Luckily with the support of my mum, who has experienced her own difficulties with mental health problems, I was finally given the opportunity to speak about my emotions and not have to keep them hidden. After coming to a joint decision that the best course of action would be to confide in a member of staff there, a meeting was arranged to discuss my current situation and what could be done moving forward. While stepping into that meeting I’d every hope that some sort of resolution could be found, perhaps in the form of greater support, all I felt was an immense disappointment and anger that they were not very understanding or prepared to help me through my struggles. Moving forward, I really hope places of education start to take these types of issues seriously. Better wellbeing often leads to improved results let’s not forget!
Again with the advice of my mum, I made the difficult choice to leave sixth form after three months. And on that very same day in December, visited my GP to discuss my mental health for the very first time. A huge step!
Within a matter of minutes, a diagnosis was confirmed. Social Anxiety and Depression. Now while a sense of relief that I ‘knew’ swept over, I also remember feelings of dread as though I didn’t know where to turn. What to do next. How I could make it better. Would it always be like this?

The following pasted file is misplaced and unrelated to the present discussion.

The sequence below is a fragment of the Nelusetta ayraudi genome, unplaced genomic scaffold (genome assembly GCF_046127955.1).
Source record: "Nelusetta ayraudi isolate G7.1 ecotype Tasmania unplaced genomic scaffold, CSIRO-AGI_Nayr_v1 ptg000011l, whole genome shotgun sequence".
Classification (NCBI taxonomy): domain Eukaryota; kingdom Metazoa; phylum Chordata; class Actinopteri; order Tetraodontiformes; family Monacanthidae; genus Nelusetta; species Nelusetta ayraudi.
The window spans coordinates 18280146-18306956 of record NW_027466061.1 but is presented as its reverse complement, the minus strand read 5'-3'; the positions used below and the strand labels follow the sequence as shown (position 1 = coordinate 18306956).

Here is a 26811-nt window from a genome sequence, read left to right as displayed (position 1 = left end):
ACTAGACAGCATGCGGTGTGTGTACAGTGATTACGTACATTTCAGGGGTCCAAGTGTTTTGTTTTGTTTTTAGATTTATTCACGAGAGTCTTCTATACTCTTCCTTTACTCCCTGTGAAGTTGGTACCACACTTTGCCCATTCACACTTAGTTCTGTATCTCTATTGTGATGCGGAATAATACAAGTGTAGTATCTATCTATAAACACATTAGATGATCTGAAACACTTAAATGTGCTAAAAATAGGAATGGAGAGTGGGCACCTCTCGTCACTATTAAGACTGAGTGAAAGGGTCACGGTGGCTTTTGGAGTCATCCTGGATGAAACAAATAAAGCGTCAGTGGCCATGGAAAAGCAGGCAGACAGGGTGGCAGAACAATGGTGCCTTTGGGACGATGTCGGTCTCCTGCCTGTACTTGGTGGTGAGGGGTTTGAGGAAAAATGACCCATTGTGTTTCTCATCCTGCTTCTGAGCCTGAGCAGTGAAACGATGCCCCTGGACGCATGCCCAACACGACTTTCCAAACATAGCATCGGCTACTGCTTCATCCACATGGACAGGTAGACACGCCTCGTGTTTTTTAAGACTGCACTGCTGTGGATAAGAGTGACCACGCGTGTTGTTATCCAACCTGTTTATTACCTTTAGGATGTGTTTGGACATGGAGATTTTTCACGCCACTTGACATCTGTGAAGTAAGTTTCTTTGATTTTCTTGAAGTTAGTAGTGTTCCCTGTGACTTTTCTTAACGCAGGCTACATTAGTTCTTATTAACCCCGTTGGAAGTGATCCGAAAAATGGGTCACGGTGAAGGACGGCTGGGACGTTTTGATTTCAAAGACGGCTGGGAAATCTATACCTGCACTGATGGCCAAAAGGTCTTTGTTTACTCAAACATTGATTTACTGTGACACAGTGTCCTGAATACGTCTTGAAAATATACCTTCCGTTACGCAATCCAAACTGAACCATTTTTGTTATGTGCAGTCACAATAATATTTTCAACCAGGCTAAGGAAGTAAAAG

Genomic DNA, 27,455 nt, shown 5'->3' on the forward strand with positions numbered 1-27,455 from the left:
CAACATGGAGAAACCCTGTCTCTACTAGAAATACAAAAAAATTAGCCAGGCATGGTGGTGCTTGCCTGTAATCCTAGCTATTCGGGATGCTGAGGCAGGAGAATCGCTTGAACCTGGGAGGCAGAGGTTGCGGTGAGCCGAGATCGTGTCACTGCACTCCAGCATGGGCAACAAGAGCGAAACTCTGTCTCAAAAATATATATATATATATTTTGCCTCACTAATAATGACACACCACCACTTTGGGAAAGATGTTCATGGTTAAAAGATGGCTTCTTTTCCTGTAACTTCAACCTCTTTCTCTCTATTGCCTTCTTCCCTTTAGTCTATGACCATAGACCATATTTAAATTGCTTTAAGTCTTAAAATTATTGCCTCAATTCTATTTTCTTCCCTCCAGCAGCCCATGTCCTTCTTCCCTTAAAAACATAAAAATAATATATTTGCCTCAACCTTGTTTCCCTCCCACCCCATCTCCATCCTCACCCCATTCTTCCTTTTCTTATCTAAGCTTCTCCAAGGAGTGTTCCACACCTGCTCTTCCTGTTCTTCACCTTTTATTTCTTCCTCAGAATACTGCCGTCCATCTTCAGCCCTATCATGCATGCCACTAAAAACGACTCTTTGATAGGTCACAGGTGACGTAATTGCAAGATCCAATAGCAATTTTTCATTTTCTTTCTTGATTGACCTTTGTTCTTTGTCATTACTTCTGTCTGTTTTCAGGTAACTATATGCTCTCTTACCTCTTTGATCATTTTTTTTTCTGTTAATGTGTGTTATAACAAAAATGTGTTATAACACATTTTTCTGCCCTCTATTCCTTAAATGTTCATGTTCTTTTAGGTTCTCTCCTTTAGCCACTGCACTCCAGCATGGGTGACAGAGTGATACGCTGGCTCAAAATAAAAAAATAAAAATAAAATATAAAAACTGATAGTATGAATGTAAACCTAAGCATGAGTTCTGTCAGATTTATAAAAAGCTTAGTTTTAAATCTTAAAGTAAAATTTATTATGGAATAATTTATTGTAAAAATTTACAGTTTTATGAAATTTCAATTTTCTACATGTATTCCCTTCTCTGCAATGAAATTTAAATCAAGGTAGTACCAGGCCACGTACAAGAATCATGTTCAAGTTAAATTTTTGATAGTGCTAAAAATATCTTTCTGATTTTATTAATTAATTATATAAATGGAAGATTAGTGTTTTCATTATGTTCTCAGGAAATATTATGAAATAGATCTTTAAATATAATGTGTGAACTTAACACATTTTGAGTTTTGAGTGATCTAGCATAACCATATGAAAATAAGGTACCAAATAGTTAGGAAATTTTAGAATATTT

Heading into the new year of 2017, with no focus, purpose, structure or motivation to do basically anything, this is where things started to spiral out of control. And quickly. As a very ambitious and determined person, I’d always envisaged myself going down the ‘traditional path’ of high school, college, uni and then into my dream career, however it rapidly became apparent that the challenges I would face were more difficult than I ever imagined. Tasks that most would consider basic became near impossible, I wasn’t eating properly, I shut myself away in my room for long periods at a time, my interaction with others was non-existent, and most importantly, I really struggled to see that light at the end of the tunnel. A shadow of my former self, the suicidal thoughts grew darker and more frequent.
After seeing my doctor as mentioned earlier, it was a substantial wait before I was able to receive any sort of professional support. Of all the help that has followed, whether that be CBT (twice) or Counselling, unfortunately it has really not worked for me. Disappointing yes, but what I have found is other avenues have helped me more than any professional has. The massive positives for me have been reading, exercise, spending time with friends and establishing more of a daily routine. It’s about finding what works for you….
Fast forward to March 2018- where I was mindlessly scrolling through social media (as you do)- I stumbled across a link for the ‘Time to Change’ website. Intrigued by what I saw, the stories that I read, and the power of the movement, one thing that was certain was that I had to be involved. It was an absolute no-brainer!